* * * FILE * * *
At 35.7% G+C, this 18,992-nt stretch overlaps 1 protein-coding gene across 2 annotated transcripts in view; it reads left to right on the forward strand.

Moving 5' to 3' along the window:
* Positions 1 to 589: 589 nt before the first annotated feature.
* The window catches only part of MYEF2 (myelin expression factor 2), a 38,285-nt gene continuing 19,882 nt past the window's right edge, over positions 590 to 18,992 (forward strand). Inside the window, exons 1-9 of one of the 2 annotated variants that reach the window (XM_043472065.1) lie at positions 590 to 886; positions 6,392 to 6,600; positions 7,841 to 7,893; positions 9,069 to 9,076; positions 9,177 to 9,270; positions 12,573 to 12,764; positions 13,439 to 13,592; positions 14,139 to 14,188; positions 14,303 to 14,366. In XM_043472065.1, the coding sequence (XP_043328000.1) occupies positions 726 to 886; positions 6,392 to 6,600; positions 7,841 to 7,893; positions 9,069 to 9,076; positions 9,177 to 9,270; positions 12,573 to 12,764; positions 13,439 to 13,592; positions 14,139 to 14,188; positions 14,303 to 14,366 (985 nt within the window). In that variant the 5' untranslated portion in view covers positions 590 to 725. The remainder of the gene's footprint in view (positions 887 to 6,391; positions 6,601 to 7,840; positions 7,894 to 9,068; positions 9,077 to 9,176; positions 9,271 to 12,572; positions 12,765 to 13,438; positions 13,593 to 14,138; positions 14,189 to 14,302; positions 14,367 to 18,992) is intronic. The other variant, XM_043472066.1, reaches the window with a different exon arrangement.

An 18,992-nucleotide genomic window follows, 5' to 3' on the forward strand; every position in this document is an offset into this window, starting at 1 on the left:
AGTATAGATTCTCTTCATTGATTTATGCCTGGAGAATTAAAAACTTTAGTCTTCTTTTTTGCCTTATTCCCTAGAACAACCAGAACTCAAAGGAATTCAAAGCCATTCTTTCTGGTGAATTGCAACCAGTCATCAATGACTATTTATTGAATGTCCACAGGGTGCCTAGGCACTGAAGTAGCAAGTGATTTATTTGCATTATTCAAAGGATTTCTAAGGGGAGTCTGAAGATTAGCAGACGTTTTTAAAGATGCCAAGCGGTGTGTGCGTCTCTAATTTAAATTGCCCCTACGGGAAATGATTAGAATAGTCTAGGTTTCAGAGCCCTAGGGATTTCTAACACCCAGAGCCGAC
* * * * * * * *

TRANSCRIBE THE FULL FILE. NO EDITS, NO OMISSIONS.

At 35.7% G+C, this 18,992-nt stretch overlaps 1 protein-coding gene across 2 annotated transcripts in view; it reads left to right on the forward strand.

Moving 5' to 3' along the window:
* Positions 1 to 589: 589 nt before the first annotated feature.
* The window catches only part of MYEF2 (myelin expression factor 2), a 38,285-nt gene continuing 19,882 nt past the window's right edge, over positions 590 to 18,992 (forward strand). Inside the window, exons 1-9 of one of the 2 annotated variants that reach the window (XM_043472065.1) lie at positions 590 to 886; positions 6,392 to 6,600; positions 7,841 to 7,893; positions 9,069 to 9,076; positions 9,177 to 9,270; positions 12,573 to 12,764; positions 13,439 to 13,592; positions 14,139 to 14,188; positions 14,303 to 14,366. In XM_043472065.1, the coding sequence (XP_043328000.1) occupies positions 726 to 886; positions 6,392 to 6,600; positions 7,841 to 7,893; positions 9,069 to 9,076; positions 9,177 to 9,270; positions 12,573 to 12,764; positions 13,439 to 13,592; positions 14,139 to 14,188; positions 14,303 to 14,366 (985 nt within the window). In that variant the 5' untranslated portion in view covers positions 590 to 725. The remainder of the gene's footprint in view (positions 887 to 6,391; positions 6,601 to 7,840; positions 7,894 to 9,068; positions 9,077 to 9,176; positions 9,271 to 12,572; positions 12,765 to 13,438; positions 13,593 to 14,138; positions 14,189 to 14,302; positions 14,367 to 18,992) is intronic. The other variant, XM_043472066.1, reaches the window with a different exon arrangement.

An 18,992-nucleotide genomic window follows, 5' to 3' on the forward strand; every position in this document is an offset into this window, starting at 1 on the left:
AGTATAGATTCTCTTCATTGATTTATGCCTGGAGAATTAAAAACTTTAGTCTTCTTTTTTGCCTTATTCCCTAGAACAACCAGAACTCAAAGGAATTCAAAGCCATTCTTTCTGGTGAATTGCAACCAGTCATCAATGACTATTTATTGAATGTCCACAGGGTGCCTAGGCACTGAAGTAGCAAGTGATTTATTTGCATTATTCAAAGGATTTCTAAGGGGAGTCTGAAGATTAGCAGACGTTTTTAAAGATGCCAAGCGGTGTGTGCGTCTCTAATTTAAATTGCCCCTACGGGAAATGATTAGAATAGTCTAGGTTTCAGAGCCCTAGGGATTTCTAACACCCAGAGCCGAC